At the beginning of my teaching career, I had only my own experience as a student to guide me as a teacher.
Although developing relationships with students was important, I’d characterize my early career self as rigid. The expectations were clear and absolutely NO exceptions were made.
Believing that I had to be stern and consistent at my first job, I was unwavering in my rules often alienating students and damaging the potential of their learning in my space.
Of course, I didn’t realize that then; if I had, I would have done it differently.
My son was born in my fourth year of teaching. At that time, I was in my second school for only a few months and it was a very different environment than my first school. Parents were more involved and the students’ needs varied greatly from the challenges faced in the earlier part of my career. Although I can’t be sure if it was the kids who changed or me, at that point; one thing that’s true is I changed and have continued to evolve ever since.
Now that I’ve been a mom for almost two decades, my perceptions have shifted and the way I approach my career has changed forever. Softer, more sensitive, and acutely aware of how words impact young people, I’m always trying to see myself through their eyes.
Here’s how being a mom has changed my teaching:
Seeing the “special” in every child became easier. I imagine what his/her parent loves about the child and suddenly they aren’t just a student but someone’s baby and who can’t empathize with that emotion. Trying very hard to treat this person’s child, like I’d want my own child treated in a similar situation helps put it all in perspective.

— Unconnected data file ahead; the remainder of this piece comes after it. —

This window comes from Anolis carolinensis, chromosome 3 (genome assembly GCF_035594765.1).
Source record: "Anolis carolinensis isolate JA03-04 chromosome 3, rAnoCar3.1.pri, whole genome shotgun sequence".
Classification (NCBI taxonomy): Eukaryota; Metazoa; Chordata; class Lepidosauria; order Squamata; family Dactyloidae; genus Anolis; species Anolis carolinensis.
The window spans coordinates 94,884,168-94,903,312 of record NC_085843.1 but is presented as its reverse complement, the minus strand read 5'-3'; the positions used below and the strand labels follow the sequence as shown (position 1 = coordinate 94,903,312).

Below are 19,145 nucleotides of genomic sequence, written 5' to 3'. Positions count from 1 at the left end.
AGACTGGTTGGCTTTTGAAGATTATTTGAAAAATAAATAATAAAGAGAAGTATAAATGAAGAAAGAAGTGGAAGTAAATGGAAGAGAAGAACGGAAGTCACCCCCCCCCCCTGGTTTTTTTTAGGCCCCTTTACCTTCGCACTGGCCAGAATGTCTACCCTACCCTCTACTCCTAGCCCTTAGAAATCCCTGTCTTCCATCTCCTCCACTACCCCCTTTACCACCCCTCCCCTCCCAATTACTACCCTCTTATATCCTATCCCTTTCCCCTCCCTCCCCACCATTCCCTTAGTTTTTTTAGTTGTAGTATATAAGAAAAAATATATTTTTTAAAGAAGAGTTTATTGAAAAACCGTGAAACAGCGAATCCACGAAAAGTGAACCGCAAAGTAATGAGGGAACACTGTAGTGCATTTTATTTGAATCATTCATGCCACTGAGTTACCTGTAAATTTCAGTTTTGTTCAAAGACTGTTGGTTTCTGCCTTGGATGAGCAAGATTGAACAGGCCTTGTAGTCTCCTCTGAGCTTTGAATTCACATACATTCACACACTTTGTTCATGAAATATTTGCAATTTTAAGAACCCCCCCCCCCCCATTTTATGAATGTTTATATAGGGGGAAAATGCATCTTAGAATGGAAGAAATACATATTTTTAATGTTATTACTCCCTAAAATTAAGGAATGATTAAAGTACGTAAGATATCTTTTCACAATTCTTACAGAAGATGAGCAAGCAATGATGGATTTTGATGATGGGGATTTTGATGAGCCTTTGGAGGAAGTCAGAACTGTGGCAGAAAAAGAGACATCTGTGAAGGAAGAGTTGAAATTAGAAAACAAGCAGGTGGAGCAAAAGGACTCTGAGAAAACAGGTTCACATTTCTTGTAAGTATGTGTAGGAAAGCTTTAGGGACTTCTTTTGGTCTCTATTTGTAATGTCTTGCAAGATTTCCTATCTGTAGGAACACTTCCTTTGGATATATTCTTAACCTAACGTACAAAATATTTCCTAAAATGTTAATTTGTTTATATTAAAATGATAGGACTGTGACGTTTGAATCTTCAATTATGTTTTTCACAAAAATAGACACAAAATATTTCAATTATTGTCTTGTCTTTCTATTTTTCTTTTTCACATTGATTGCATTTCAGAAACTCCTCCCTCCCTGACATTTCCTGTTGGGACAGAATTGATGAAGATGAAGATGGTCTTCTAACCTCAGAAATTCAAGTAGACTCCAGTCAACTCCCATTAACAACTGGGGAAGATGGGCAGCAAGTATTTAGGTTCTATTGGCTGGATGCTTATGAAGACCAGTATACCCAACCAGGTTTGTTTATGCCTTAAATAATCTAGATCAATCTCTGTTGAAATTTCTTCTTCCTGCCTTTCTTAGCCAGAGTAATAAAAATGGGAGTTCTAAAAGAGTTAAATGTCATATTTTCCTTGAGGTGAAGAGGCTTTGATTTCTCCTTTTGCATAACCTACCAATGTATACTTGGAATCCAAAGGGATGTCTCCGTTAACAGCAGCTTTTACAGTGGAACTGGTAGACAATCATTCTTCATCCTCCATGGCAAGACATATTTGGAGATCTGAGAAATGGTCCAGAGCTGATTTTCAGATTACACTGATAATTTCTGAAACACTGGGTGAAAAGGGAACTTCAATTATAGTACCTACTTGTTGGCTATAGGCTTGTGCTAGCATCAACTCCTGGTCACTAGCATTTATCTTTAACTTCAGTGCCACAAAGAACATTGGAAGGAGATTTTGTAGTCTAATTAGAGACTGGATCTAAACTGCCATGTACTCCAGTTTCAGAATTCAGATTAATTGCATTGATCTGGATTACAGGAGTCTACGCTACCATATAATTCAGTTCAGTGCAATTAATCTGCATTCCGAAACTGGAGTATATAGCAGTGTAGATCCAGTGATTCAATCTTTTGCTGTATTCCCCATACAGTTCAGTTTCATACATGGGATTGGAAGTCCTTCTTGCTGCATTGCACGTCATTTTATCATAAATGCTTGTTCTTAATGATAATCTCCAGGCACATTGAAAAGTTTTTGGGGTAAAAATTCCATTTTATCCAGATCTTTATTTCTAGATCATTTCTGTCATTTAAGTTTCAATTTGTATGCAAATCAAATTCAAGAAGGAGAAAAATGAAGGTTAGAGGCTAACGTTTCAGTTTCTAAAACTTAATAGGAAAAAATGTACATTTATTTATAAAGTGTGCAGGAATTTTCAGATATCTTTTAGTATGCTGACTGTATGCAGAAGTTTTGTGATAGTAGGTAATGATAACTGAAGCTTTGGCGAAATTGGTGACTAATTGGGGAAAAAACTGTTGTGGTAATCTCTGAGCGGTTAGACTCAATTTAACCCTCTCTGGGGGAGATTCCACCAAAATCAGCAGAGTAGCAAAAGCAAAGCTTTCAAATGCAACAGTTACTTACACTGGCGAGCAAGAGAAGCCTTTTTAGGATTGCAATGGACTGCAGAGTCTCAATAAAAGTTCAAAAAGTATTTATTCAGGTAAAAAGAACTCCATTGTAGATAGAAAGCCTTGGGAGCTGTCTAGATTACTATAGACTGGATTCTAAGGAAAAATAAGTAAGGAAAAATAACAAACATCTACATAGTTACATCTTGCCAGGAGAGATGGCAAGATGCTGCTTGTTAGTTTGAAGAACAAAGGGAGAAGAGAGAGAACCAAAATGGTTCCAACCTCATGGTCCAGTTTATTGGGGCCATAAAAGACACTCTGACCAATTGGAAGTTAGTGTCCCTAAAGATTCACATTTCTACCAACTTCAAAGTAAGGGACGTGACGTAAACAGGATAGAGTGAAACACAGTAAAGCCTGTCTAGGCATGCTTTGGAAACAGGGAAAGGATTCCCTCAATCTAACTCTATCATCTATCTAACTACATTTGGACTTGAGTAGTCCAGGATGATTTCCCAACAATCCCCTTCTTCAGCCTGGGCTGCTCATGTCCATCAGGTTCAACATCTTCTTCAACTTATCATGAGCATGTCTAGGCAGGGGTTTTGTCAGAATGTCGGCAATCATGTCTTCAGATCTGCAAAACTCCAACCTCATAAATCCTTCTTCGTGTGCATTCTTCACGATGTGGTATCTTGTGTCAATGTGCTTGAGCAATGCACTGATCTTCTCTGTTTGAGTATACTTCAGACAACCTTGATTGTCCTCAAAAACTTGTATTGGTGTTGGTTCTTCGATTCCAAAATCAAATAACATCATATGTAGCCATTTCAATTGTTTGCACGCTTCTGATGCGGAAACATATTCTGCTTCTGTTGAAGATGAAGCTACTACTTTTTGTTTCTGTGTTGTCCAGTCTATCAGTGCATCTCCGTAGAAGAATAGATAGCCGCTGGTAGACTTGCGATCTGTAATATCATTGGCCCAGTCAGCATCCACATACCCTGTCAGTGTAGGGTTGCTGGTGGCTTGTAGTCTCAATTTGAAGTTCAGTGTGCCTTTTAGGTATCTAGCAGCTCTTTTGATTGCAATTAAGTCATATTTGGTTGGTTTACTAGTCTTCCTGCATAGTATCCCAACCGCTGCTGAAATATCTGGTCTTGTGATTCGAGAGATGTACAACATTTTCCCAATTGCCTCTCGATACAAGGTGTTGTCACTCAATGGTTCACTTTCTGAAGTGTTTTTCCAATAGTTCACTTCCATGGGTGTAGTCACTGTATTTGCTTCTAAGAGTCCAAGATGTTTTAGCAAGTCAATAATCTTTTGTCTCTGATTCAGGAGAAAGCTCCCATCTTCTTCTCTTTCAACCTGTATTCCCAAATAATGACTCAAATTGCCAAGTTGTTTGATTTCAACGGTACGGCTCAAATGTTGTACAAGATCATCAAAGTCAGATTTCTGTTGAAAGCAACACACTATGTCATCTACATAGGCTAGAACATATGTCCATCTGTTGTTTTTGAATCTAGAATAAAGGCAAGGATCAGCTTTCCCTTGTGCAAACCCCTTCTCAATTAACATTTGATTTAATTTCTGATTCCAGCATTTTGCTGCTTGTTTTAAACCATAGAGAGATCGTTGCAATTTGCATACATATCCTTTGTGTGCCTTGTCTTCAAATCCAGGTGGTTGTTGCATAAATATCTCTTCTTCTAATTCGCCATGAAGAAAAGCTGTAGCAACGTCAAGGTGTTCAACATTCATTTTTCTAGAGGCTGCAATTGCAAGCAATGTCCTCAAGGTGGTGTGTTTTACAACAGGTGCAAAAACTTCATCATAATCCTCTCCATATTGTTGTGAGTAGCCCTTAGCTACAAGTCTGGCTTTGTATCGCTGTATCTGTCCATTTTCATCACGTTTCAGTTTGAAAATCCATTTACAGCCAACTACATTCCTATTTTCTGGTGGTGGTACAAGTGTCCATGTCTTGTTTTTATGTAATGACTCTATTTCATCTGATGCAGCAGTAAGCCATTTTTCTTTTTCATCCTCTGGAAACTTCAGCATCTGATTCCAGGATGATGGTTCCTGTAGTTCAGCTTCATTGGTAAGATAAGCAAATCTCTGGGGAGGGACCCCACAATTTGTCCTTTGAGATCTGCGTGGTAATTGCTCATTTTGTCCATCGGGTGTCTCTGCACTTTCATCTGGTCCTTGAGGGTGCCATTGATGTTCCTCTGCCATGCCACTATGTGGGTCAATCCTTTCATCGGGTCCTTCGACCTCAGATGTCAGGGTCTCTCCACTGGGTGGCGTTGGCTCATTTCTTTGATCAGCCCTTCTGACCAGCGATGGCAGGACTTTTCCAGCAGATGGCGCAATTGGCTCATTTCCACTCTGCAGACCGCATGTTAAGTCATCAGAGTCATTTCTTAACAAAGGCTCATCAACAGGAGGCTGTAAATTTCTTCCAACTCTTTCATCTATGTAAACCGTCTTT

The way I approach parents when various challenges arise has changed. Always wanting to communicate that I’m not just calling to complain, but genuinely invested in helping the child become the best version of his/herself. I seek to make relationships with the parents too (not that I didn’t before I was a parent, but now I understand differently).
Exceptions must be made and differentiation must happen. Every child is different and expecting the same result from every person in a room is downright foolish. It’s important to really know our kids to ensure the best ways to teach them. It all comes back to relationships.
Flexibility in deadlines, projects, and classwork must be assumed. Although some students will make excuses, most of them are invested, so we need to trust them at their word and give multiple chances (unless there is a pattern of using this kind of behavior and that is probably indicative of bigger issues that need to be addressed) to achieve mastery.
Wherever possible, notice and say something. When something isn’t right, it’s important to say something. When I see students with their heads down or if they just don’t look right, I always ask, “everything okay?” And I genuinely want to know the answer. When they are happy or they are wearing a new outfit or got a haircut, I try to take notice of these things too.
Always thank students for doing the right thing. It’s hard to be an adolescent and making poor choices is easy, but when we catch a kid doing what’s right, we must acknowledge it and thank them. Students should always know someone at school sees the good in them and wants them to know it matters.
I’m far more patient now than I’ve ever been. It’s still a challenge in some situations as I’m not a terribly patient person by nature, but I want to be better at it.
My stance on homework has changed a lot since having a school-aged child as well. I value home time differently and therefore have worked hard to make homework (when necessary) flexible. Projects are done over time rather than on-demand. This way I can respect the sanctity of what happens in the home and with the family.
Now I’m not suggesting that one has to be a parent in order to feel these things, I’m just saying that when I became a parent, something changed for me and I’m a better teacher for it. Being more sensitive and thoughtful, considering how my child would respond to different things I say or the tone of my voice has really impacted my classroom presence and expectations. We’re all lucky for it.
*This post originally ran on my Education Week Teacher blog in May of 2016. Some revisions have been made.